For many, a strong credit score is the stuff that the American Dream is made of. 

Strong credit score is the stuff that the American Dream is made of. Whenever you’re ready to buy a house or take out a loan, you’ve got it. Any time you apply for a lease or you need a new credit card, there’s never a doubt in your mind that you’re going to be approved. 

For many, a strong credit score is the stuff that the American Dream is made of.

But for all the hype and discussion around finding ways to build, maintain, and boost a credit score, people are often confused about the steps that actually need to be taken in order to take your credit from average to “Wow.”

How exactly can you separate some of the facts from the fiction? Could your beliefs around credit lead you to put your credit score in jeopardy some day?

We’re going to take on three common credit score myths that could seriously hamper your ability to bring your credit score where you need it.

Myth #1: Good Credit Scores are for People With Money

It’s easy to look at people with expensive cars, big houses, and huge bank account balances and think: “That person must have an amazing credit score.”

But in reality, a high salary doesn’t necessarily translate to a higher credit score.

Here’s why:

Your credit score will look at a lot of things. It’ll cover details like your payment history and it’ll track how much of your credit you use. But there’s no weighting factor that looks at your bank account balance and automatically starts adding points. 

Lenders are fundamentally concerned about whether or not you can pay them back. They want to see that you use your credit responsibly and that you’re doing a good job of managing your debts over time. 

And here’s the best part:

You can have a great credit score on a limited income.

If someone with a lot of money has a bad habit of skipping payments and racking up debts, their higher tax bracket won’t prevent them from having a subpar score. 

It’s not about how much money you have. It’s how you manage the credit you do have.

Myth #2: Being Debt-Free is the Secret to an Amazing Credit Score

As a consumer and a person with financial goals that you’re working towards, there’s a lot to like about being debt-free.

You have more disposable income. You’re not having those stressful “Can I afford to have dinner before pay day?” thoughts when friends invite you to try out a new restaurant. And, from a quality of life standpoint, there’s something to be said for the peace of mind that comes with not owing anyone anything.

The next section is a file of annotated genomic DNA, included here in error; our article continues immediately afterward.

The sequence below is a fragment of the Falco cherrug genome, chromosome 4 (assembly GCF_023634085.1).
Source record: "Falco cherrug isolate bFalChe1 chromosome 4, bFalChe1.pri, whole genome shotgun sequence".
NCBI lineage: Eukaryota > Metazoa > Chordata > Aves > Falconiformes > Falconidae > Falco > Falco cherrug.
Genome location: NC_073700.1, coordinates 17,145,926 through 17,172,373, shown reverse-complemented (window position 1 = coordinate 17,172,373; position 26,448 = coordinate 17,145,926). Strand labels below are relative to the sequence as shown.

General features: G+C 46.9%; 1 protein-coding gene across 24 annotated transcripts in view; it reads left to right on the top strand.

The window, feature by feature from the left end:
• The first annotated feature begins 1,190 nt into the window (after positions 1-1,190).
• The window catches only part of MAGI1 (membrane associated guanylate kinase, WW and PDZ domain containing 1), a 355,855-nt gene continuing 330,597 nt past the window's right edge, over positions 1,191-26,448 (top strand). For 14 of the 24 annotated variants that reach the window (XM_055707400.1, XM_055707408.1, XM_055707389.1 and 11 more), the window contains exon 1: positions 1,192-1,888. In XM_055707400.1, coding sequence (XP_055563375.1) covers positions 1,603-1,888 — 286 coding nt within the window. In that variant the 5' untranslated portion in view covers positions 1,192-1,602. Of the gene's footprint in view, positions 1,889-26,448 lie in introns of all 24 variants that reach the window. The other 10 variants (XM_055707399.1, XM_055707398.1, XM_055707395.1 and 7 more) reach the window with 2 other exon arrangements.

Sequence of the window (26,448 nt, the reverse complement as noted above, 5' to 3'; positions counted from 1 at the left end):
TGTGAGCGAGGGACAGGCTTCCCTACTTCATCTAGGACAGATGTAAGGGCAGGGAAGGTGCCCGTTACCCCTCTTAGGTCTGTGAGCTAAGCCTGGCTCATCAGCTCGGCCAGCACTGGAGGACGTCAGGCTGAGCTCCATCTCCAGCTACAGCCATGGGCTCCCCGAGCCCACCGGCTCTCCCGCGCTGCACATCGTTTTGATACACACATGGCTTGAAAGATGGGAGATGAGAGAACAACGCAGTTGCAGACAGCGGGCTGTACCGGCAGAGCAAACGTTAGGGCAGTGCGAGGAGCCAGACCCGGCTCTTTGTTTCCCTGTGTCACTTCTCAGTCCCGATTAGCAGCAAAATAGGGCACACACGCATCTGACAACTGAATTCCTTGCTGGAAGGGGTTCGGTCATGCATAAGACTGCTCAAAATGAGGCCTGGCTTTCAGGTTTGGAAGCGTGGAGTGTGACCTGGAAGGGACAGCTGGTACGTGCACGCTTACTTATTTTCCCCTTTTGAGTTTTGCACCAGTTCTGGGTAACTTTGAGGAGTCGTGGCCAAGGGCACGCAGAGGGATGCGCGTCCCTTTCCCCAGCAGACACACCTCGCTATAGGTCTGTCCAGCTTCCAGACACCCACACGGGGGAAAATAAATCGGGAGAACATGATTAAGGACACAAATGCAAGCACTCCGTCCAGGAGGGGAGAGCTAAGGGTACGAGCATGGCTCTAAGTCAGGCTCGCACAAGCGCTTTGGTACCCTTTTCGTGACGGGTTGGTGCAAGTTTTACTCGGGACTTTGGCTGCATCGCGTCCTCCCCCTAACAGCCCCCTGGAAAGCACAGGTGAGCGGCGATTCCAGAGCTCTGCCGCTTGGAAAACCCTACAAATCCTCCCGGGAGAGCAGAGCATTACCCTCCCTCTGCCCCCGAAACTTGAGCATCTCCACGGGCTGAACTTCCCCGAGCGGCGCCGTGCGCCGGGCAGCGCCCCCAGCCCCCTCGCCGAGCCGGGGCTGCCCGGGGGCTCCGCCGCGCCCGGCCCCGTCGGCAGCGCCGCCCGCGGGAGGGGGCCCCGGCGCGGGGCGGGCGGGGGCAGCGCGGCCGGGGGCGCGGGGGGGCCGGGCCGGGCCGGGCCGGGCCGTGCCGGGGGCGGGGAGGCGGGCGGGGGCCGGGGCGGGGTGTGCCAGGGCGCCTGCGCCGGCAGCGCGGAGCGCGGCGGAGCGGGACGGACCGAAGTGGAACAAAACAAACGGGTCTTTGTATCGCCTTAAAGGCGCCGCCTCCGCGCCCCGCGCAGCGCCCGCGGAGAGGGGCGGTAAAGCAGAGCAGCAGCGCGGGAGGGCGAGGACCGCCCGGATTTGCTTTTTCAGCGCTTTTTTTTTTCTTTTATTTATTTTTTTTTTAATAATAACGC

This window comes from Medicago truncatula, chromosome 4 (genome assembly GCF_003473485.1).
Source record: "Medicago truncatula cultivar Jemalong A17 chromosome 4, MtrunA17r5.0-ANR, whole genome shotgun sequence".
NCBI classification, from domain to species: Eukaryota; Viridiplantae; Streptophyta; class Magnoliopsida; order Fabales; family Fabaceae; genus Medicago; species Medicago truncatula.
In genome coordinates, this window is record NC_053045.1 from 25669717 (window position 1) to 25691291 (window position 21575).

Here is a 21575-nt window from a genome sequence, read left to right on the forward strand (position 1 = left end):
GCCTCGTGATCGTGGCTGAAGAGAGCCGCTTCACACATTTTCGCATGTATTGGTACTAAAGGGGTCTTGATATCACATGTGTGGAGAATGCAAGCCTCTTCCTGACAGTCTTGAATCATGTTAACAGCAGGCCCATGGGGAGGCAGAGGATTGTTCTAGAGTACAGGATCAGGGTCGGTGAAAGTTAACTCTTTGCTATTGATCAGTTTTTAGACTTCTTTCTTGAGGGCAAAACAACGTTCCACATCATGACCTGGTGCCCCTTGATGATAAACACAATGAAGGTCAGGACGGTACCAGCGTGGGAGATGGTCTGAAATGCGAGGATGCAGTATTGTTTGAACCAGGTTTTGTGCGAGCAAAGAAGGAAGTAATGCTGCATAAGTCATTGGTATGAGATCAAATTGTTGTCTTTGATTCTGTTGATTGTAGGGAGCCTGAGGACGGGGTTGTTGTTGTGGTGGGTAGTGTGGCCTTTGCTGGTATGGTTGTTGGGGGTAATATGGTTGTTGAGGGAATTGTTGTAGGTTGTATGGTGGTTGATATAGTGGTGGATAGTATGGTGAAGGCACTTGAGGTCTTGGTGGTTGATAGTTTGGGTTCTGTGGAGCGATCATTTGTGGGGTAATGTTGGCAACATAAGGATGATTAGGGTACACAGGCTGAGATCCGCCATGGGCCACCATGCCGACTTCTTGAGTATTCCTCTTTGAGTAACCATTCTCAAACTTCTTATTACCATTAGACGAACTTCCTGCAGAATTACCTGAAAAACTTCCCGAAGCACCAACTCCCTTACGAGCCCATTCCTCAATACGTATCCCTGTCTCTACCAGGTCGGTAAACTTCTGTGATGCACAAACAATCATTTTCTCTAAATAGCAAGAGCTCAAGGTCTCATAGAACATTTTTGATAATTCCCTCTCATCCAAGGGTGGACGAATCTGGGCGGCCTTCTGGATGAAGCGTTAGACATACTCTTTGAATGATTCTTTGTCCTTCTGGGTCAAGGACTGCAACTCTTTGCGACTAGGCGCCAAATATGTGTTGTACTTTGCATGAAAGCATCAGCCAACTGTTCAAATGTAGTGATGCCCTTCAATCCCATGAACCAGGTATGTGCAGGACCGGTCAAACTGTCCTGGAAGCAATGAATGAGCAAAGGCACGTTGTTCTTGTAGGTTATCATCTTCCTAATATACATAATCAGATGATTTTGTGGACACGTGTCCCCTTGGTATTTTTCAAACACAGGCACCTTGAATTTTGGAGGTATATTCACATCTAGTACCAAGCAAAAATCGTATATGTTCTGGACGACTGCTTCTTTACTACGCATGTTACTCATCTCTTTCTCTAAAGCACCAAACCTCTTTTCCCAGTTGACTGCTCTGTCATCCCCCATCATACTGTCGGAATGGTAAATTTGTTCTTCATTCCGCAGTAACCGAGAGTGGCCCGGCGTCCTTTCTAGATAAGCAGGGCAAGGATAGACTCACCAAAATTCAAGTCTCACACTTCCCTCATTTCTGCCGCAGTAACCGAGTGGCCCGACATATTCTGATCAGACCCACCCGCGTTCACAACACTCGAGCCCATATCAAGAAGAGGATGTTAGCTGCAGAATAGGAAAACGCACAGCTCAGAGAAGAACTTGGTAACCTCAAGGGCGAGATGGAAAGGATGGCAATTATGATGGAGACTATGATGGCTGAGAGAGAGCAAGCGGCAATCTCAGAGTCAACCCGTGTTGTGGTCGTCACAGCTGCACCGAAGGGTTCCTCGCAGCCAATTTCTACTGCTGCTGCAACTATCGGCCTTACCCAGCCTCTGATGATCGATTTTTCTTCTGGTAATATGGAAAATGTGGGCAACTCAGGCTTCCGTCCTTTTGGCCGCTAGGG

While debt can impact your credit utilization ratio if it’s credit-based, going debt-free in and of itself might not be a one-way ticket to an incredible credit score.

CNBC observed in 2020 that a credit utilization ratio that drops to zero because the debt is totally paid off can actually cause a credit score to dip because lenders may assume that the account is unused. 

But even so, while paying down outstanding balances may not necessarily take you all the way to an 850 FICO score, going debt-free is still an awesome financial goal.

Myth #3: Closing a Credit Card Can Improve Your Credit Score

When you’ve paid off a credit card or just noticed that you have a credit card that you don’t really use, it’s perfectly logical to want to go on a bit of a financial purge. After all, if the average credit card interest rate is 14.65%, shouldn’t spending less credit result in a better credit score?

Well, yes and no.

Although there is a lot to be said about the importance of using credit in a controlled way, closing a credit account can actually hurt your credit score in a surprisingly big way. Credit accounts, even if you’re not spending on them, can still contribute to your credit history, your credit mix, and your credit utilization ratio.

And while there are some precise circumstances where you can close an account with minimal effect on your score, you’re more likely to help or maintain your credit score by keeping it open. 


For many Americans, an attractive credit score is like a bowl of chocolates during the holiday season: everybody wants a piece.

But along with that common interest in having excellent credit, there are also a lot of myths surrounding credit scores that, if left alone, could potentially hurt your score.

We’ve just busted three credit score-related myths. What other money myths could be hampering your financial goals right now?